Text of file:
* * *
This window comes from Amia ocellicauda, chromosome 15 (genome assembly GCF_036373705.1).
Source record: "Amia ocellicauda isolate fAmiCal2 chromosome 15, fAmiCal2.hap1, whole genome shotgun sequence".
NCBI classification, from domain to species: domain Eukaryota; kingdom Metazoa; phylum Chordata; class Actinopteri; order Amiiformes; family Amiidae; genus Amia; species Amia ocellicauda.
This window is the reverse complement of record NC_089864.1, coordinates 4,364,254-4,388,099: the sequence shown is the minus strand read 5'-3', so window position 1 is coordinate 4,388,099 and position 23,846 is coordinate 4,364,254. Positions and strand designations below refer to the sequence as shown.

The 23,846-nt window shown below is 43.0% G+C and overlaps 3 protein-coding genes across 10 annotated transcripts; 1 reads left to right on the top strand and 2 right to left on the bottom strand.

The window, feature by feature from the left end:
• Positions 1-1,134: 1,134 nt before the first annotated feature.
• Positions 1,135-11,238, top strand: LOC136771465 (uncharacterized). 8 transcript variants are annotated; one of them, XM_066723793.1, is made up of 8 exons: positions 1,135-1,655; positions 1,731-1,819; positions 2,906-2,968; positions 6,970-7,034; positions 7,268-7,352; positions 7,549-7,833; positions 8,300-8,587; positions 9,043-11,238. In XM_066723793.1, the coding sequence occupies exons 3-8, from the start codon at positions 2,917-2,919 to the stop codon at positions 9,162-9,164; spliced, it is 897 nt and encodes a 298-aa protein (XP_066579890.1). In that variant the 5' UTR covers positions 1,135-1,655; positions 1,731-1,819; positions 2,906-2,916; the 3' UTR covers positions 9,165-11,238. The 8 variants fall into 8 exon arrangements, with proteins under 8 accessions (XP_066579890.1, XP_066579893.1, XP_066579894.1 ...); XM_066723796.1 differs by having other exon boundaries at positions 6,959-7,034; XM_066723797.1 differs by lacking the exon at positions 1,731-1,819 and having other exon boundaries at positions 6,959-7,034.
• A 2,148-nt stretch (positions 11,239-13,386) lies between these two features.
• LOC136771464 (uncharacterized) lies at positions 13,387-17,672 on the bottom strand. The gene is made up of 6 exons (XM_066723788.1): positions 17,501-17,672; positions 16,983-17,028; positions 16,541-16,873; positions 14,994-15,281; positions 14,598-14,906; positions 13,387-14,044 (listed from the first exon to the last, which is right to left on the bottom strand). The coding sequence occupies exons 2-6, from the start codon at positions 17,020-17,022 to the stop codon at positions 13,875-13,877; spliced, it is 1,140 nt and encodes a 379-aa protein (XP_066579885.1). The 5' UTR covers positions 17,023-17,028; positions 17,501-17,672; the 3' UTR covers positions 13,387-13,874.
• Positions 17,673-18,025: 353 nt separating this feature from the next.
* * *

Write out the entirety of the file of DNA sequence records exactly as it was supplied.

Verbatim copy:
This window comes from Amia ocellicauda, chromosome 15 (genome assembly GCF_036373705.1).
Source record: "Amia ocellicauda isolate fAmiCal2 chromosome 15, fAmiCal2.hap1, whole genome shotgun sequence".
NCBI classification, from domain to species: domain Eukaryota; kingdom Metazoa; phylum Chordata; class Actinopteri; order Amiiformes; family Amiidae; genus Amia; species Amia ocellicauda.
This window is the reverse complement of record NC_089864.1, coordinates 4,364,254-4,388,099: the sequence shown is the minus strand read 5'-3', so window position 1 is coordinate 4,388,099 and position 23,846 is coordinate 4,364,254. Positions and strand designations below refer to the sequence as shown.

The 23,846-nt window shown below is 43.0% G+C and overlaps 3 protein-coding genes across 10 annotated transcripts; 1 reads left to right on the top strand and 2 right to left on the bottom strand.

The window, feature by feature from the left end:
• Positions 1-1,134: 1,134 nt before the first annotated feature.
• Positions 1,135-11,238, top strand: LOC136771465 (uncharacterized). 8 transcript variants are annotated; one of them, XM_066723793.1, is made up of 8 exons: positions 1,135-1,655; positions 1,731-1,819; positions 2,906-2,968; positions 6,970-7,034; positions 7,268-7,352; positions 7,549-7,833; positions 8,300-8,587; positions 9,043-11,238. In XM_066723793.1, the coding sequence occupies exons 3-8, from the start codon at positions 2,917-2,919 to the stop codon at positions 9,162-9,164; spliced, it is 897 nt and encodes a 298-aa protein (XP_066579890.1). In that variant the 5' UTR covers positions 1,135-1,655; positions 1,731-1,819; positions 2,906-2,916; the 3' UTR covers positions 9,165-11,238. The 8 variants fall into 8 exon arrangements, with proteins under 8 accessions (XP_066579890.1, XP_066579893.1, XP_066579894.1 ...); XM_066723796.1 differs by having other exon boundaries at positions 6,959-7,034; XM_066723797.1 differs by lacking the exon at positions 1,731-1,819 and having other exon boundaries at positions 6,959-7,034.
• A 2,148-nt stretch (positions 11,239-13,386) lies between these two features.
• LOC136771464 (uncharacterized) lies at positions 13,387-17,672 on the bottom strand. The gene is made up of 6 exons (XM_066723788.1): positions 17,501-17,672; positions 16,983-17,028; positions 16,541-16,873; positions 14,994-15,281; positions 14,598-14,906; positions 13,387-14,044 (listed from the first exon to the last, which is right to left on the bottom strand). The coding sequence occupies exons 2-6, from the start codon at positions 17,020-17,022 to the stop codon at positions 13,875-13,877; spliced, it is 1,140 nt and encodes a 379-aa protein (XP_066579885.1). The 5' UTR covers positions 17,023-17,028; positions 17,501-17,672; the 3' UTR covers positions 13,387-13,874.
• Positions 17,673-18,025: 353 nt separating this feature from the next.